“He was conditioned by the system,” was how Walter credited him that time.
When his older brother’s daughter was left without parents, his younger brother and his wife, whom he had married the year after her abortion and the year of her high school graduation, applied for guardianship. They were on the verge of being approved when it was made known that the younger brother had a second family living in a town an hour north. His primary marriage survived but the guardianship failed and their niece was shipped off to live with her maternal grandparents; his younger brother’s second family was never heard from again.
“Not fully formed,” thought Walter.
Walter’s younger brother started working as a laborer for a residential builder when he was sixteen. After graduating from high school, he went to college for part of one day but walked out of a lecture hall, embarrassed after having been called upon to speak and not being able to find his tongue. He returned to the building company and never left, finding his tongue and becoming a millionaire in the process.
The construction firm grew and became one of the largest builders of tract homes and subdivisions in the country with its profits being built, partly, on a well-practiced game of bunko where low quality components were switched for the high quality and higher priced ones that were on exhibit in the spec-homes and in the plans that the clients paid for. The cheaper parts ended up being buried in, behind, and below the floors, walls, and foundations of the completed homes, seldom being discovered. Ten percent here and ten percent there was all it took.
“Everybody, in the business, does it,” he had said, to Walter, “We couldn’t survive if we didn’t do it.”
The ruse helped to ensure that his younger brother worked seven days a week and never retired for fear of someone outside the small inner circle discovering the swindle.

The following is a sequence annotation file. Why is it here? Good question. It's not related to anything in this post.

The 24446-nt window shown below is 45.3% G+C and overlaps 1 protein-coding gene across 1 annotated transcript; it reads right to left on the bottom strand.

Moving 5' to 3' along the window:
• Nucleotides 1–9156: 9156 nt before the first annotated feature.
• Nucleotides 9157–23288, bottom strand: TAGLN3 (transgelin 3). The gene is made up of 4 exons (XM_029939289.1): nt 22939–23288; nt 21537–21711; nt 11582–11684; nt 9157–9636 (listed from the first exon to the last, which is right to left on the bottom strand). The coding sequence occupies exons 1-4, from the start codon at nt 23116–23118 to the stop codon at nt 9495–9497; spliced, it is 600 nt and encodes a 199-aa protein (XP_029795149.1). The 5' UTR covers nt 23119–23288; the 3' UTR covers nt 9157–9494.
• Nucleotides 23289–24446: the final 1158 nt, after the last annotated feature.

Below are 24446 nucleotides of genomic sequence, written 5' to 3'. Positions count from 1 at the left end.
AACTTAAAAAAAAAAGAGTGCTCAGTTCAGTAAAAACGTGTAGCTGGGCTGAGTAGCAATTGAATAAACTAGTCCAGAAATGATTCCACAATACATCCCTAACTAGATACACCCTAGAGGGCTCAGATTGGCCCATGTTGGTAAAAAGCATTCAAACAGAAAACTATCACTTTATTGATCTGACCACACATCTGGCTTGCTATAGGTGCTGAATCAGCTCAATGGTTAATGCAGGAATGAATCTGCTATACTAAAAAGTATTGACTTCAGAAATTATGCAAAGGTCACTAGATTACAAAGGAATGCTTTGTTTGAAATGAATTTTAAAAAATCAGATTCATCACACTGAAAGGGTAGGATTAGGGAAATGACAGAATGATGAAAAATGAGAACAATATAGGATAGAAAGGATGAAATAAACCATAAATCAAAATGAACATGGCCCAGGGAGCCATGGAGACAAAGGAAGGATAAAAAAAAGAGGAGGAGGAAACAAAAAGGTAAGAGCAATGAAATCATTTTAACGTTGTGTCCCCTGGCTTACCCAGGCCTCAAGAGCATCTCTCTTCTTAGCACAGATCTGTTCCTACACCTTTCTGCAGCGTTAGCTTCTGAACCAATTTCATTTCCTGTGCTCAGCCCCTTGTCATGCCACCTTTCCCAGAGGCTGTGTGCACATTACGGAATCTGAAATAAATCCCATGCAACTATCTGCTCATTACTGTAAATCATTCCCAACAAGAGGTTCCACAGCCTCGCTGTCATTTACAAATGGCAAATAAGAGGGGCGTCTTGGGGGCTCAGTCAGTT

“Conditioned by his workplace,” allowed Walter.
Walter often wondered which qualities he and his brothers had willingly accepted or unwittingly inherited from their father. He was a handsome and slightly spoiled man, having been the favored child. I guess it could be said that he was ambitious, to boot, and those ambitions were more than financial. He had been dating one of Walter’s mother’s four sisters and was reported to be in pursuit of yet another sister at the time that Walter’s mother, then sixteen, became pregnant by him.
I know, I know, “Stupid young kids, their brains weren’t even fully formed yet.”
They married, and it wasn’t until years later that his father said, “I’m glad I didn’t marry a pretty woman.”
That statement must have been one of the reasons that Walter’s mother had run off with the plastic surgeon who altered her image and did her breast augmentation. The surgeon, I suppose, must have been pleased with his work and Walter’s mother, perhaps, was flattered that a doctor would want her; or, since the family held the opinion that all professionals were either crooks or quacks, she might have done it just to twist the knife that she’d thrust into Walter’s father’s side. The affair lasted one week and was ended when his Dad heartily professed his love for her and apologized for whatever personal offenses he had committed. Walter’s mother, he knew, was good at hiding the truth, even from herself, but he could imagine that enough honesty might have slipped through her mask to scare the surgeon into being content with the outcome.
“Your Mom was offended when he kept pressing her to try anal sex,” his older brother’s wife had said, long before her choking death.
“He agreed to stop asking her to try it and, also, promised to stop seeing the prostitutes in Denver,” she had added.
The daughter-in-law, whatever her faults, had become a confidant to their Mother.
Walter’s mother was a gun toting, government protesting, Survivalist. She saw chemical mind-control agents being applied to the citizenry in the form of aircraft contrails. She was aware that the CIA was infiltrating the neighborhood. With her friends she plotted how to fortify and then barricade off the Eisenhower Tunnel on Interstate 70 when the time came and, “Oh, it will come.”
She never went to a doctor or a dentist, not trusting or believing in them. She walked every day and was tagged to live a long life. She loved the family from which she came and staunchly believed in her sons and their actions. She told anyone, who asked, that she was part Cherokee while another sister said she was Osage, a brother said he was Mohawk, and yet another relative said there was no Native blood in the family at all. The older she got, though, the more she came to look like the thing she claimed to be; maybe it was the power of belief, or maybe it was true.